Aafia Siddiqui, a Pakistani prisoner in the United States whose release was reportedly demanded this weekend by a Texan hostage-taker, who is serving an 86-year sentence for the attempted murder of American soldiers. After more than ten hours of stalemate at a synagogue in the US state, four people were released unharmed on Sunday. A man suspected of being their captor was killed. Media, quoting a US official briefed on the matter, reported that the man was calling for the release of 49-year-old Siddiqui.
According to her lawyer, she had ‘absolutely no involvement’ in the hostage situation, and she condemned the hostage-taker’s actions. A US-educated Pakistani scientist, she was jailed in 2010 for attacking American soldiers in Afghanistan. US authorities suspected her of having Al-Qaeda ties, but she was never found guilty. Siddiqui moved to the US when she was 18 years old to study at Boston’s prestigious MIT, earning her Ph.D. in neuroscience at Brandeis University after she graduated.
She came up on the FBI’s radar after the 9/11 terrorist attacks of 2001 for giving to Islamic organizations and for buying $10,000 worth of night-vision goggles and books on warfare. After returning to Pakistan, she married Khalid Sheikh Mohammed’s family, the architect of the 9/11 attacks. She is suspected of joining Al-Qaeda from America. Around 2003, she disappeared in Karachi along with her three children. Five years later, she appeared in Pakistan’s war-torn neighbor Afghanistan, where she was taken away by local forces in Ghazni, a restive province in southeastern Pakistan.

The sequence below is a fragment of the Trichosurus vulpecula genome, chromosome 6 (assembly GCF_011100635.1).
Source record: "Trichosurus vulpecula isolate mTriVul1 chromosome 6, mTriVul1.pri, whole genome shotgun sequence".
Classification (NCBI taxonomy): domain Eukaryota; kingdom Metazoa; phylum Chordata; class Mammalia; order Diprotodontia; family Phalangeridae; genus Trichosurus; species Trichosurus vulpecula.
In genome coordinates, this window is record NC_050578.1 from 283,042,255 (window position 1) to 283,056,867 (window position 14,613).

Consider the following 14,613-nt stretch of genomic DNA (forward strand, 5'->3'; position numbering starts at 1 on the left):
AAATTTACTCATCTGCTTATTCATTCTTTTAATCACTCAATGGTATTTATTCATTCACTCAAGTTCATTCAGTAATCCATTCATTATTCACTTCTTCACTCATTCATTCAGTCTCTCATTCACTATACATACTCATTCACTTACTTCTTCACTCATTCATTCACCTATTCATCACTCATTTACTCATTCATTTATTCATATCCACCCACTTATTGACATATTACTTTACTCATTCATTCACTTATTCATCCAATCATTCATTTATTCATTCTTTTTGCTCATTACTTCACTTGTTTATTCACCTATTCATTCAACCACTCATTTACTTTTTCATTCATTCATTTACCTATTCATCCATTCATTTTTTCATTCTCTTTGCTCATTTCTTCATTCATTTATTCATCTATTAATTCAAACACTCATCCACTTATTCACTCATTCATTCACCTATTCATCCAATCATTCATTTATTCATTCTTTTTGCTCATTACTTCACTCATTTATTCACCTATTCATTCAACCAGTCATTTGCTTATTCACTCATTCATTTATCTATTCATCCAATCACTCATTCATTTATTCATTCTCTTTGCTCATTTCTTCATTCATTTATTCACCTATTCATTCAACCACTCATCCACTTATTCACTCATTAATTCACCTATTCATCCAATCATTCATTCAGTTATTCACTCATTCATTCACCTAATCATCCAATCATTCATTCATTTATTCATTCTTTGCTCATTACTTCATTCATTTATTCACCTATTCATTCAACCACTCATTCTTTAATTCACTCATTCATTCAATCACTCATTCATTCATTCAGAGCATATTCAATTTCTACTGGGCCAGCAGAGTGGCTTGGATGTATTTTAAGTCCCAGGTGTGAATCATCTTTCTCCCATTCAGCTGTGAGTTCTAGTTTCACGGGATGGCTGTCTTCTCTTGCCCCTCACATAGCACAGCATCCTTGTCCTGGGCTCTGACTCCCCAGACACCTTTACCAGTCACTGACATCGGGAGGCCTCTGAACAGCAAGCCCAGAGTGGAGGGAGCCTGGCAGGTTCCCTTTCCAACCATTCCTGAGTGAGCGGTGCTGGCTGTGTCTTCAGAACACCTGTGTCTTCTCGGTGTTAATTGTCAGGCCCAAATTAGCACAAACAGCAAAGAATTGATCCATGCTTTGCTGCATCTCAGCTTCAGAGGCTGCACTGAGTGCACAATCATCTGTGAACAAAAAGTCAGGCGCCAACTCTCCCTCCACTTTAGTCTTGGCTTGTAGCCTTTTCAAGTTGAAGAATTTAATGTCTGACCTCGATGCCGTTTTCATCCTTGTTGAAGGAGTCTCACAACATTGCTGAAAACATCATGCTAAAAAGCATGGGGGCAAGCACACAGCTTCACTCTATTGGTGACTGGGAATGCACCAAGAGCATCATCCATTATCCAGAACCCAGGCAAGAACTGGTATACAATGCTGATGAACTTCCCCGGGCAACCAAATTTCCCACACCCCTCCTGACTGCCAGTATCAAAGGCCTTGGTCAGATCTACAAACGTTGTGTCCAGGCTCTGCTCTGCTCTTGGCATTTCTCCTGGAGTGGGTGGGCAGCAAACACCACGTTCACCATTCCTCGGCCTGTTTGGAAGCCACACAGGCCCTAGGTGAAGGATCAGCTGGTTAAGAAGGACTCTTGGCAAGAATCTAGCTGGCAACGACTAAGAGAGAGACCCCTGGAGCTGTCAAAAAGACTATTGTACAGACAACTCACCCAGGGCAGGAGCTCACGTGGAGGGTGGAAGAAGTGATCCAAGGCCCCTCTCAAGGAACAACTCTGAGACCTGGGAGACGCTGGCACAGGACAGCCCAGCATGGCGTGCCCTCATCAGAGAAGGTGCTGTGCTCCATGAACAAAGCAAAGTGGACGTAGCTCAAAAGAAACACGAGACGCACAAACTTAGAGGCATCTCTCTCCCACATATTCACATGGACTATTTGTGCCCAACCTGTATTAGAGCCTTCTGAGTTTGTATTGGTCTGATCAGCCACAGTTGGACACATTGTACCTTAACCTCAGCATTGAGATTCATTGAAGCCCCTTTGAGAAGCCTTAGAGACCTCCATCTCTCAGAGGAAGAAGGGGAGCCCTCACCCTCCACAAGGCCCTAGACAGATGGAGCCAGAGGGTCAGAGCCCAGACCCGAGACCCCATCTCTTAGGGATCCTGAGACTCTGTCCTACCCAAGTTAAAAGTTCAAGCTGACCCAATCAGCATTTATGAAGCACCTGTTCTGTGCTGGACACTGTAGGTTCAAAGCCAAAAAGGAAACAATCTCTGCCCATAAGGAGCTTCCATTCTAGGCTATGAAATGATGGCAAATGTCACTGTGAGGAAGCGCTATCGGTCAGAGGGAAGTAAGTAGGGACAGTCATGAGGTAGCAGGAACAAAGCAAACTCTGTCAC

‘Death to America’
When US forces interrogated her, she grabbed a rifle and opened fire, yelling ‘Death to America’ and ‘I want to kill Americans’. In the aftermath of her imprisonment, Al-Qaeda’s then number two urged Muslims to avenge the decision. Although the soldiers escaped unharmed, she was injured. Her imprisonment sparked outrage in her home country, and her supporters claim she was the victim of a secret Pakistan-US plot.
In the past hostages’ crises in Pakistan, as well as the capture of American journalist James Foley by the Islamic State in 2014, militants have demanded that she be released. In Pakistan, Siddiqui is a big name — many consider her to be an innocent victim, according to South Asia analyst Michael Kugelman.
According to him, she was a cause celebre among terrorists, as well as a ‘powerful symbol of how poorly Americans treat innocent Muslims in the global campaign against terror’. Pakistan and the US have been at odds over this issue for decades. The Pakistani prime minister, who has been an open critic of US action in connection with the war on terror, promised to get her released during his election campaign. He offered to free Shakeel Afridi, who is being held in Pakistan for his role in helping Americans find Al-Qaeda founder Osama Bin Laden in Pakistan.
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